One of these days I’m going to have time to blog again. Tomorrow is the first day of school, and I’ve hardly had a moment to breathe, much less parent, so I’m posting a piece I wrote about Rosh Hashanah. Only it’s really about my daughter’s birthday….
written for The PJ Library August e-newsletter
One of the challenges of parenting is getting to know our children as individuals, and giving them what they really need, as opposed to what we think they need, or what their friends need. When we get it right, we get to see the very best of our children emerge. I was reminded of this challenge recently, while planning my daughter Ella’s sixth birthday party. Fortunately, a preview copy of the PJ Library book The World’s Birthday arrived just in time to offer some much-needed guidance.
Ella’s birthday falls at the end of July, and since she turned 2, we’ve celebrated her birthday by sharing a Carvel cake with family at my mother’s beach house. During preschool, birthday parties were pretty much off her radar. This changed when Ella started kindergarten; suddenly invitations began pouring in. There were monthly, and sometimes weekly, celebrations at swim clubs, rock climbing gyms and children’s museums. One month into the school year, Ella was reevaluating her birthday tradition, and asking whether she, too, might have a party for her next birthday. “Whatever you want,” I told her, “it’s your birthday.” By November, she was already drawing up guest lists, and speculating about possible venues. (I ruled out inviting the entire class to the Delaware shore.)
Halfway through the year, however, the thrill of birthday parties began to wear off a little bit. Ella is shy by nature, and most at ease playing with her sister or one or two close friends. When I asked her if she would mind missing one of her classmate’s parties to come pick up her bubbe at the airport, she said, in a relieved voice, “Mind? I didn’t even want to go!”
I, too, had mixed feelings about these grand events. While I was enormously grateful to the parents who made sure to exclude no one by inviting the whole class, I wasn’t entirely at ease with the idea of 5 and 6 year olds getting showered with, and often tearing through, piles and piles of presents. Nor did I love the tradition of the obligatory goodie-bag, which resulted in Ella’s returning home with foods that we don’t usually permit, or made-in-China plastic toys that self-destruct and wind up in the landfill. (And yes, I am fully aware that I sound like the birthday version of Scrooge.) So when Ella’s talk of her own party tapered off for a while, I was relieved.
But as her July birthday approached, the conversation emerged once again, and we began to talk more seriously about her party. “Maybe we should invite the whole class,” I offered, “so no one feels left out.” “And if we are,” I added, “we’ll really need to go somewhere bigger than our house – would you like to go to the town reservoir? The Y?” Ella shook her head. “I just don’t know what I want,” she said, exasperated.
At just about this time, we read a copy of The World’s Birthday, by Barbara Diamond Goldin. It’s the story of a little boy named Daniel who decides to throw a birthday party for the world on Rosh Hashanah. While at first he isn’t sure how to plan a suitable party for such a big and important guest of honor, by the end of the story he settles on a perfect celebration. A cake, some candles, and a handmade card. Ella’s eyes lingered on the closing illustration of Daniel and his family gathered under a tree in the backyard, singing happy birthday. “This is a really nice party,” she sighed.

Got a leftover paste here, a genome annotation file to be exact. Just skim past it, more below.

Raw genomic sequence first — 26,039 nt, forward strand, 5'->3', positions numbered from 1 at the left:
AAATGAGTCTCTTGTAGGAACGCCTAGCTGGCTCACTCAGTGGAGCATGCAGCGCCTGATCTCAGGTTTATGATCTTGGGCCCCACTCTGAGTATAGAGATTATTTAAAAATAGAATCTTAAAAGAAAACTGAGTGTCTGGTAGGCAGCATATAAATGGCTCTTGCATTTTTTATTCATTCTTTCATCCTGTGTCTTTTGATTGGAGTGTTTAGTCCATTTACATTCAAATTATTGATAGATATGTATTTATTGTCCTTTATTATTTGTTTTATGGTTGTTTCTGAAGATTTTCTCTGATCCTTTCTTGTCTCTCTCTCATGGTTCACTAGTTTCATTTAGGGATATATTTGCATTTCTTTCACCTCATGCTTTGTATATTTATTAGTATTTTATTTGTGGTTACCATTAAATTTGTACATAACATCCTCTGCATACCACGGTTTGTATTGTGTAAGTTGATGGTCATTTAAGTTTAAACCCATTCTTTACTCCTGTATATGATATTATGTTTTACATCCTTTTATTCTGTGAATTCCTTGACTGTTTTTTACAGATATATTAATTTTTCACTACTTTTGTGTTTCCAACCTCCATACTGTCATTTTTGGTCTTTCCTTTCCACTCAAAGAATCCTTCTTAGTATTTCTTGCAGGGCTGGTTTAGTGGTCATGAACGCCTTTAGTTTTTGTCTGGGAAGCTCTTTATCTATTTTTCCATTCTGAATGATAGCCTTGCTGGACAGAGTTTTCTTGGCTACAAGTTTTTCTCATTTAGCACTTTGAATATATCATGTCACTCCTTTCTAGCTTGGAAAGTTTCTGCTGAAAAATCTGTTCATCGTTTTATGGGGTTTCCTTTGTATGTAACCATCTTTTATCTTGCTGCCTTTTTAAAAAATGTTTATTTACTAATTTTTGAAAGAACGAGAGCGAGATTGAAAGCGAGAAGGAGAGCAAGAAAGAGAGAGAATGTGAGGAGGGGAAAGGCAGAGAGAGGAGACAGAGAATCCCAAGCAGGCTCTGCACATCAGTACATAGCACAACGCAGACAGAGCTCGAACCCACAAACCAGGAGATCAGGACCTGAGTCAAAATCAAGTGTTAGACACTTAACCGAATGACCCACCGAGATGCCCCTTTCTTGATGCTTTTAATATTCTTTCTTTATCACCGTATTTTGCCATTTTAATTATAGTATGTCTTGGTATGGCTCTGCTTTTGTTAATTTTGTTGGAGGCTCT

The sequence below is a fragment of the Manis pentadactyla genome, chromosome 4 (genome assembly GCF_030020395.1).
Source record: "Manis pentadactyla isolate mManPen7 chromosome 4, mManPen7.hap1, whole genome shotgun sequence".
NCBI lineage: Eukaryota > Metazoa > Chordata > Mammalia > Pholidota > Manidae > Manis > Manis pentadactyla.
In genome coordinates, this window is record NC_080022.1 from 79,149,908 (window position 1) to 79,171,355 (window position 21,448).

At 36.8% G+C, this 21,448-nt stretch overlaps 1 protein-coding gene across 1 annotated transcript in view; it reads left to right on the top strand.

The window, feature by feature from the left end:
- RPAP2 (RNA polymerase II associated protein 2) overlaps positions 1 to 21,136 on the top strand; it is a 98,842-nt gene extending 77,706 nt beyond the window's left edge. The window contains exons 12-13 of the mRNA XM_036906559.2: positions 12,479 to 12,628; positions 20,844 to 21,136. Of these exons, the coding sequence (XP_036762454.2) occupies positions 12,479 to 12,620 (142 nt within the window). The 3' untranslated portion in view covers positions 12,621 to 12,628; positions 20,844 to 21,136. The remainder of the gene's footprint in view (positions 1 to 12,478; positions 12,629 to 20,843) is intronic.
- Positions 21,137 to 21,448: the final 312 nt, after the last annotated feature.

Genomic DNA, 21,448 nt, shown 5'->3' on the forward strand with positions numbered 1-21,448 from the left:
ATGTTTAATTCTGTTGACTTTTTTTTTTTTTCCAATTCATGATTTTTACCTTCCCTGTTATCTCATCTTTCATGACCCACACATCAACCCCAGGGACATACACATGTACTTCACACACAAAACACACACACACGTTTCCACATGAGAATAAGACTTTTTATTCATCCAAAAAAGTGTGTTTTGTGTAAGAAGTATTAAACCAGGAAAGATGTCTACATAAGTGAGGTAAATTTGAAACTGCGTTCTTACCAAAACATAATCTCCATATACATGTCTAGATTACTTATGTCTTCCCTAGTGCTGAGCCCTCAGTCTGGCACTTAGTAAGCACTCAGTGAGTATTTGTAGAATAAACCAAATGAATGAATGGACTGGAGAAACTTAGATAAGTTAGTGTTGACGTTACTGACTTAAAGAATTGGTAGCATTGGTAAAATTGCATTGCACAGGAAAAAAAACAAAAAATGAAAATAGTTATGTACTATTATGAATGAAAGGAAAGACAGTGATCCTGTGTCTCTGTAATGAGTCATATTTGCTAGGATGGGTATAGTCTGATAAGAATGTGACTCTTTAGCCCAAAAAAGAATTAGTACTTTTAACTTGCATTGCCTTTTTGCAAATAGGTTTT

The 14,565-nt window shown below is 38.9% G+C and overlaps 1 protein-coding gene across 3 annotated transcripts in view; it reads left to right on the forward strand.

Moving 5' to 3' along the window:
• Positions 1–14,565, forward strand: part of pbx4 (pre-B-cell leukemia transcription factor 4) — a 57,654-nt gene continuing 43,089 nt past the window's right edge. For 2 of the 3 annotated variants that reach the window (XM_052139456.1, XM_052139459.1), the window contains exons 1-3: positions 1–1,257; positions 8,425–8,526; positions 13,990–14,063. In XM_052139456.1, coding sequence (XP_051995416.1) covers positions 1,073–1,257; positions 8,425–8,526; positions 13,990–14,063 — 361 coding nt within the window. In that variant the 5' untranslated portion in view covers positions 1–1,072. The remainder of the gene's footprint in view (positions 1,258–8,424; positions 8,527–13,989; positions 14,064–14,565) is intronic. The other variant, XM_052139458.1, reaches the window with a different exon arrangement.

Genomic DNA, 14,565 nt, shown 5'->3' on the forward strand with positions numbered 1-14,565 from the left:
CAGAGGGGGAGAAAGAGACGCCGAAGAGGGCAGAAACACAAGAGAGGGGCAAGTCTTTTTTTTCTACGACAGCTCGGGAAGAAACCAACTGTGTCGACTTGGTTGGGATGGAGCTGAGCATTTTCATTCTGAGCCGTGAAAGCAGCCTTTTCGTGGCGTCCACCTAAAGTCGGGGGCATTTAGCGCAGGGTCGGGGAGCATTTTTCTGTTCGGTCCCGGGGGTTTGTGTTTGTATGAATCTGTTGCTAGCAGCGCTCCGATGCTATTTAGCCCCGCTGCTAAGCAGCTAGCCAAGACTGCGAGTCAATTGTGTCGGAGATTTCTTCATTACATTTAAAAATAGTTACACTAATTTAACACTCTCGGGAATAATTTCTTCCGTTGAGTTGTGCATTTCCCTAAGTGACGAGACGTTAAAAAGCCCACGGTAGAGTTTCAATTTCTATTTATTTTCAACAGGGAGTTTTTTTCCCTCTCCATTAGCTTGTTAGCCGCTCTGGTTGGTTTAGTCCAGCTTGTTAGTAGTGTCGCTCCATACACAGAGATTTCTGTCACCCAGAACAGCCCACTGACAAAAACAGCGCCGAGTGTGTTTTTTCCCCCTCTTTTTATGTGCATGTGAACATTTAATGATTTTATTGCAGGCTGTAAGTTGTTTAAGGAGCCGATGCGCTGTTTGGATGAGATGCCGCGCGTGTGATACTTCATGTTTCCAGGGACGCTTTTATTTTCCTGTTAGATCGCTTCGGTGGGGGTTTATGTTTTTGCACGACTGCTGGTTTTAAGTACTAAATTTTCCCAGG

kebI realized that just as Daniel struggled to make a party that was fitting for the earth, we needed to plan a party that was “just right” for Ella and our family. After careful discussion, Ella determined that she did not want a large crowd, but something cozy and intimate, right at home. We settled on six guests (the same number as her age) and three of her favorite activities – baking cookies, doing an art project, and going to the playground across the street. I made a terribly flat chocolate cake that she and her sister decorated, and we sat on picnic blankets, singing “Happy Birthday” and opening presents – all things she loved, because they were all from close friends who knew her well.
Moments before the party ended, Ella assessed the goodie bags (which consisted of the 2 projects – cookie necklaces and sparkly collages – and 3 organic lollipops) and said, “they need something else.” Before I had a chance to launch into my speech about junk food, Ella continued “I want to write a little note for every one.” She sat down and quickly scribbed six personalized notes, telling each friend (including her little sister) that she loved them.ellaparty
And believe it or not (I wouldn’t believe it if I hadn’t been there) when the guests had left, and we were cleaning up, Ella looked upat me and said “You know what’s the best part of a birthday party?”
“What?” I asked.
“Being with good friends.”
I know I have many mistakes left to make as a mother, but this time, I think I got it right.
(r) cmyk PJ Library logo with tagline and pieces
The PJ Library™ program sends Jewish-content books and music on a monthly basis to families with children through age seven. Created by The Harold Grinspoon Foundation, The PJ Library is funded nationally in partnership with The Harold Grinspoon Foundation and local philanthropists/organizations. To learn more, go to

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